In NSW, for example, the state government recently approved an extension of longwall coalmining under the Woronora reservoir, which supplies drinking water to parts of southern Sydney and the northern Illawarra. The decision was made without debate due to the suspension of Parliament, despite widespread community concern and the documented risks such mining poses to water quality.

Similarly, the Victorian State Government quietly lifted its moratorium on drilling for onshore conventional gas reserves, in a time when moving away from greenhouse gas production should be an urgent priority. Meanwhile, the Great Barrier Reef is going through its third mass bleaching event in five years, and the Commonwealth and Queensland governments remain wedded to coal mining.


'It is so very hard right now to pay attention to anything beyond isolation orders and the COVID-19 graphs and projected curves, but it is so important that we remain engaged in the larger political project.'


Naomi Klein calls these kinds of policies ‘disaster capitalism’, because they represent such an established (almost cliché) pattern of capitalists exploiting the cover of disasters to introduce (or entrench) extractive policies without sufficient scrutiny. What this analysis highlights is the importance of remaining alert to similar manoeuvres as this crisis develops and continues to distract us.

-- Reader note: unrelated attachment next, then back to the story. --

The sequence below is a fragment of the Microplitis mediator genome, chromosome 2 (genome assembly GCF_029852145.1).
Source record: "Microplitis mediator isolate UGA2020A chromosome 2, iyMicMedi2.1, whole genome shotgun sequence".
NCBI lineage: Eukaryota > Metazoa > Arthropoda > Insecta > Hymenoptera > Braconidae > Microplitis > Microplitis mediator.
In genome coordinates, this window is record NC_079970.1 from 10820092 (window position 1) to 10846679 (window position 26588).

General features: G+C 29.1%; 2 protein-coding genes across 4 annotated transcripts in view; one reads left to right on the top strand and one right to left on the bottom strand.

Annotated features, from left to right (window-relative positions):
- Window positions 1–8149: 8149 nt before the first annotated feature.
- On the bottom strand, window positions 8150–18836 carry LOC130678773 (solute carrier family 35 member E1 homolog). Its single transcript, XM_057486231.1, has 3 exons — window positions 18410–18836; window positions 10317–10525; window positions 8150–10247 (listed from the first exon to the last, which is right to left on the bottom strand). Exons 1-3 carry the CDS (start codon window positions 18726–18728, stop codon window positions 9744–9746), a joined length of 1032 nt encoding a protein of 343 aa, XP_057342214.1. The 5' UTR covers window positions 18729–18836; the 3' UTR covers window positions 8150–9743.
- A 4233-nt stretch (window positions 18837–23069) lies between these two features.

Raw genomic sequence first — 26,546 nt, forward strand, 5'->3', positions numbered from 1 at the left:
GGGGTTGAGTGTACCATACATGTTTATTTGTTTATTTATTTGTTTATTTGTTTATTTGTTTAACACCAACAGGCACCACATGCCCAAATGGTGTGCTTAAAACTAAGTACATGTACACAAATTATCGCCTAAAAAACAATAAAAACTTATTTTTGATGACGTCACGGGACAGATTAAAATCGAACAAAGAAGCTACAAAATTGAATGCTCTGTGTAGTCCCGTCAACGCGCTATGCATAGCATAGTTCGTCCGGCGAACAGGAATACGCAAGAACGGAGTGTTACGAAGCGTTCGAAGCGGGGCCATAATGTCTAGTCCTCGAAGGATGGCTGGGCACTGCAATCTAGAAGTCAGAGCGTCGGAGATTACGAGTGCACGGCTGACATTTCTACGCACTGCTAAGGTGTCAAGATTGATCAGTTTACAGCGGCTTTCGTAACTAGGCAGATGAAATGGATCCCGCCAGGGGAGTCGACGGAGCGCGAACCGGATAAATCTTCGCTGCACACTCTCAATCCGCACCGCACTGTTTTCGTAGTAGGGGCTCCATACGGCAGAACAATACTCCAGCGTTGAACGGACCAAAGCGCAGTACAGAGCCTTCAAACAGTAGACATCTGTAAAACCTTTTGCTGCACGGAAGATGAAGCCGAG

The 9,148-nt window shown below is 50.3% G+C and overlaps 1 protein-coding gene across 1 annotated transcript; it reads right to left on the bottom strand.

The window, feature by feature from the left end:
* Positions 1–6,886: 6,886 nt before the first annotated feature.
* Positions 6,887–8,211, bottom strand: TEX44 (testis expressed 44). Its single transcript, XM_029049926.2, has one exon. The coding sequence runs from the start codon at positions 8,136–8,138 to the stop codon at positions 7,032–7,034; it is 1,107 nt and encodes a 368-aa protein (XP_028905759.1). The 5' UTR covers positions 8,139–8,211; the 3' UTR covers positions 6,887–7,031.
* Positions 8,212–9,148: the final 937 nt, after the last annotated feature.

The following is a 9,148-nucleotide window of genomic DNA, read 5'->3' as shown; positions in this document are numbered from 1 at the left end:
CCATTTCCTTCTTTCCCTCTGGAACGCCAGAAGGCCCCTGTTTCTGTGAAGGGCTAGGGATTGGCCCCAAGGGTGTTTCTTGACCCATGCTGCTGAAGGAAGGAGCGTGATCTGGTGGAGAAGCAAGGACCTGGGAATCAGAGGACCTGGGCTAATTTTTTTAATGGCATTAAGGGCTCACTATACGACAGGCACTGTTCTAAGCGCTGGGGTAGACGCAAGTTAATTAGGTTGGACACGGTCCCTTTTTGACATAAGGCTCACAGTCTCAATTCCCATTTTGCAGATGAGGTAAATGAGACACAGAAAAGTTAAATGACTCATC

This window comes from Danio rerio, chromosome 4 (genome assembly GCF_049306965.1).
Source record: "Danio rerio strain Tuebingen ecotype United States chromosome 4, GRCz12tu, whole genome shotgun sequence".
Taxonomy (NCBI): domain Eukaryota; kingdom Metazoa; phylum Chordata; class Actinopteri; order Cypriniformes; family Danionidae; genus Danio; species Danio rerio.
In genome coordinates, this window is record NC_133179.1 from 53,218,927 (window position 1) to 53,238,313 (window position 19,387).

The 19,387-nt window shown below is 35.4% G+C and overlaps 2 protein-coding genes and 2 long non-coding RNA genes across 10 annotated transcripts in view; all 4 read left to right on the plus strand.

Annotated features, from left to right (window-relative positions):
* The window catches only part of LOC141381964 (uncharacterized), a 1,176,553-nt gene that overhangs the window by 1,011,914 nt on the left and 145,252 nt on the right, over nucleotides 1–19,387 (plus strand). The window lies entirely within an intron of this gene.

Another significant moment will come when we start to turn a corner and the focus shifts to recovery. The pressing need for economic recovery is likely to be used to justify the further deferral of climate action, which could result in a whole range of new (climate related) crises like the one we endured this past summer.